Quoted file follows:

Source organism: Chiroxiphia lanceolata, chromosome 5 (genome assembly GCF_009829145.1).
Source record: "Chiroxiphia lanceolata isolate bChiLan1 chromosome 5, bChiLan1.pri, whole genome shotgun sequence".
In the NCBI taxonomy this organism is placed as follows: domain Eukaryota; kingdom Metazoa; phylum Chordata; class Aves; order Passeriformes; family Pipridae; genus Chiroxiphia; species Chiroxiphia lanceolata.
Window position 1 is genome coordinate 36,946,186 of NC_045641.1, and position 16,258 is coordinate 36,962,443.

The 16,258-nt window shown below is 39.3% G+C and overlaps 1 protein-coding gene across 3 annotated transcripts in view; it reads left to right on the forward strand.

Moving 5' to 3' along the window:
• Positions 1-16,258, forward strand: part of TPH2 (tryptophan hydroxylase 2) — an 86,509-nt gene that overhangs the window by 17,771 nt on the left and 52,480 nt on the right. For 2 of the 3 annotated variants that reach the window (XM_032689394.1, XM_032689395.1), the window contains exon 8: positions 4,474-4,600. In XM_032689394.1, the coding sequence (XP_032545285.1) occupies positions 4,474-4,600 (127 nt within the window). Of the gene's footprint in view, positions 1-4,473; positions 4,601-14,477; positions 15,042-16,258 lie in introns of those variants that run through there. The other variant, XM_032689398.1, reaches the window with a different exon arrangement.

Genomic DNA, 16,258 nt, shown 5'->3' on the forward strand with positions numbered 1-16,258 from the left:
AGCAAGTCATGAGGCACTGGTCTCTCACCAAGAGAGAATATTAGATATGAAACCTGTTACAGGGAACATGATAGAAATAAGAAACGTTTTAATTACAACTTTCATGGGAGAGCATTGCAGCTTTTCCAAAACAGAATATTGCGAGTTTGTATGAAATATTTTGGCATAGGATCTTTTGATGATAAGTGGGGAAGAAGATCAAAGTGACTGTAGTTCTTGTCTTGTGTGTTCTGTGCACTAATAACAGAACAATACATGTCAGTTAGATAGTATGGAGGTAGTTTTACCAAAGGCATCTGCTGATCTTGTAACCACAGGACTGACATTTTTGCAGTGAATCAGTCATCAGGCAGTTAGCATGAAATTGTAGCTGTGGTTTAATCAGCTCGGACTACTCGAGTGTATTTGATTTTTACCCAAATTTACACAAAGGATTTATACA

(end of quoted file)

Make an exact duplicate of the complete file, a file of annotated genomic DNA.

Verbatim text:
Source organism: Chiroxiphia lanceolata, chromosome 5 (genome assembly GCF_009829145.1).
Source record: "Chiroxiphia lanceolata isolate bChiLan1 chromosome 5, bChiLan1.pri, whole genome shotgun sequence".
In the NCBI taxonomy this organism is placed as follows: domain Eukaryota; kingdom Metazoa; phylum Chordata; class Aves; order Passeriformes; family Pipridae; genus Chiroxiphia; species Chiroxiphia lanceolata.
Window position 1 is genome coordinate 36,946,186 of NC_045641.1, and position 16,258 is coordinate 36,962,443.

The 16,258-nt window shown below is 39.3% G+C and overlaps 1 protein-coding gene across 3 annotated transcripts in view; it reads left to right on the forward strand.

Moving 5' to 3' along the window:
• Positions 1-16,258, forward strand: part of TPH2 (tryptophan hydroxylase 2) — an 86,509-nt gene that overhangs the window by 17,771 nt on the left and 52,480 nt on the right. For 2 of the 3 annotated variants that reach the window (XM_032689394.1, XM_032689395.1), the window contains exon 8: positions 4,474-4,600. In XM_032689394.1, the coding sequence (XP_032545285.1) occupies positions 4,474-4,600 (127 nt within the window). Of the gene's footprint in view, positions 1-4,473; positions 4,601-14,477; positions 15,042-16,258 lie in introns of those variants that run through there. The other variant, XM_032689398.1, reaches the window with a different exon arrangement.

Genomic DNA, 16,258 nt, shown 5'->3' on the forward strand with positions numbered 1-16,258 from the left:
AGCAAGTCATGAGGCACTGGTCTCTCACCAAGAGAGAATATTAGATATGAAACCTGTTACAGGGAACATGATAGAAATAAGAAACGTTTTAATTACAACTTTCATGGGAGAGCATTGCAGCTTTTCCAAAACAGAATATTGCGAGTTTGTATGAAATATTTTGGCATAGGATCTTTTGATGATAAGTGGGGAAGAAGATCAAAGTGACTGTAGTTCTTGTCTTGTGTGTTCTGTGCACTAATAACAGAACAATACATGTCAGTTAGATAGTATGGAGGTAGTTTTACCAAAGGCATCTGCTGATCTTGTAACCACAGGACTGACATTTTTGCAGTGAATCAGTCATCAGGCAGTTAGCATGAAATTGTAGCTGTGGTTTAATCAGCTCGGACTACTCGAGTGTATTTGATTTTTACCCAAATTTACACAAAGGATTTATACA